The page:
Blackout Rose’s Davidione Pearl learned to play saxophone at age 12 and started drums at 15. He performed with the local outfit Mo’ Mojo for about six years. Now, with his latest project Blackout Rose, he’s gone the rock route.
Blackout Rose will celebrate the release of its new music video for “Opioid” with a meet-and-greet that takes place at 7:30 p.m. on Wednesday, Feb. 1, at the B-Side Lounge.
The video will post to YouTube on Feb. 8.
“I started the local band Daddy Longlegs’ Homegrown Revival,” says Pearl during a recent phone call. “It started off as a Mardi Gras, good-time band. We’ve since had five incarnations of the band. I however shot myself in the foot with that name because it was way too long for anyone to easily remember and recall to others. I rebranded to DLHR as a stop-gap while I sought-out a new and more memorable name. For several years, I was trying to find a name that would stick in people’s minds. [Blackout Rose] really covers where we’re at and the direction we are heading.”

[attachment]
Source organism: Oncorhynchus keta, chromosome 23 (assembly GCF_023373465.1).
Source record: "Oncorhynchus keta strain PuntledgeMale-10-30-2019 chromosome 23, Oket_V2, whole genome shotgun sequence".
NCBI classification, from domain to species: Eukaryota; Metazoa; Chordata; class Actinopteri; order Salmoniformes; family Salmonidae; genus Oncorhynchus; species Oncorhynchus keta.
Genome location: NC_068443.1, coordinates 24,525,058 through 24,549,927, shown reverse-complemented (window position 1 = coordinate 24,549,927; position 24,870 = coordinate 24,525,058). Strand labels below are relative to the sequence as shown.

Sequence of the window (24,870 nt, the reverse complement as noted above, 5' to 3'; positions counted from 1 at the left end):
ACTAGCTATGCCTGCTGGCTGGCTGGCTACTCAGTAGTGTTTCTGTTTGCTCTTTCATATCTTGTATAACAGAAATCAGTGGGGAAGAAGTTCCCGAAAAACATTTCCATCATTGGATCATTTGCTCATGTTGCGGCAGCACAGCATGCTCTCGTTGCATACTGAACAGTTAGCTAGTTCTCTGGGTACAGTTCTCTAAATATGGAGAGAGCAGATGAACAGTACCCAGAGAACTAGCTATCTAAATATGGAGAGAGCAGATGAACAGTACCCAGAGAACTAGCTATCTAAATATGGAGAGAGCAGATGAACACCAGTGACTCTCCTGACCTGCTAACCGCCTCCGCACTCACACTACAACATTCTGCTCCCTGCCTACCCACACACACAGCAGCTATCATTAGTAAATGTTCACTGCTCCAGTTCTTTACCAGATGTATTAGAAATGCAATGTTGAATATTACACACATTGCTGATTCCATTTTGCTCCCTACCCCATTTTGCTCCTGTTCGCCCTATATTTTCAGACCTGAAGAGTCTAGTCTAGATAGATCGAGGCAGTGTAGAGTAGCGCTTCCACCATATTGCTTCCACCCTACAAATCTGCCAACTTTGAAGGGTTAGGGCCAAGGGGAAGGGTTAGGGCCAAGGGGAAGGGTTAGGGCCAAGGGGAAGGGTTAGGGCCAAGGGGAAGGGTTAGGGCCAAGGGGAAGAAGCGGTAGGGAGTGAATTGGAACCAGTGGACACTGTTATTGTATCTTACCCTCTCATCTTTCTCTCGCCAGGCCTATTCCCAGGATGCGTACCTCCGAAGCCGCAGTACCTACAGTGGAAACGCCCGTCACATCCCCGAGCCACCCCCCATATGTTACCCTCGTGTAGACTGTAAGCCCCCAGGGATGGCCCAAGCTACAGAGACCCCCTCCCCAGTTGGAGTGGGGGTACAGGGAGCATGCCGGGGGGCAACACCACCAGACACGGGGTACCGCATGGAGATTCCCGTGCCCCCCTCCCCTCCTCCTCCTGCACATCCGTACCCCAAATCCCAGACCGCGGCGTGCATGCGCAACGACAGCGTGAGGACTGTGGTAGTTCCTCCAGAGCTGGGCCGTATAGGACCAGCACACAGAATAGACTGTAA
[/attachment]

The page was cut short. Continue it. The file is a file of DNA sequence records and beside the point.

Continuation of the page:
The new song addresses the opioid epidemic and weaves together some of Pearl’s personal experiences.
“I used to have issues with drug and alcohol abuse,” he says. “I have buried many [people] that just didn’t make it out of their twenties and thirties thanks to pills and heroin. The song is about the epidemic facing the nation. A lot of my music is message music. I write songs to help create awareness and maybe get picked up by organizations and film makers. We are all four degrees of separation from someone who has died of it. I know well-to-do folks in places like Moreland Hills for example who are hooked on this shit maybe because of a surgery they had.”
The group’s bassist, Lovest Watson III, directed the video, which includes some scenes shot at Tri-C and at the Beachland Ballroom.
“He directed it, produced it and sourced the locations,” says Pearl. “We had a great film crew too. I wrote and composed the song, and the band arranged it.”
Pearl hopes to bring together local artists for the release party.
“I want people to be able to mingle and maybe build up something cool,” he says. “I’ve always done that, like my concert series with musicians from marginalized backgrounds. I just love bringing people together and growing together. To have just your own band perform, I don’t feel it. We grow better together.”
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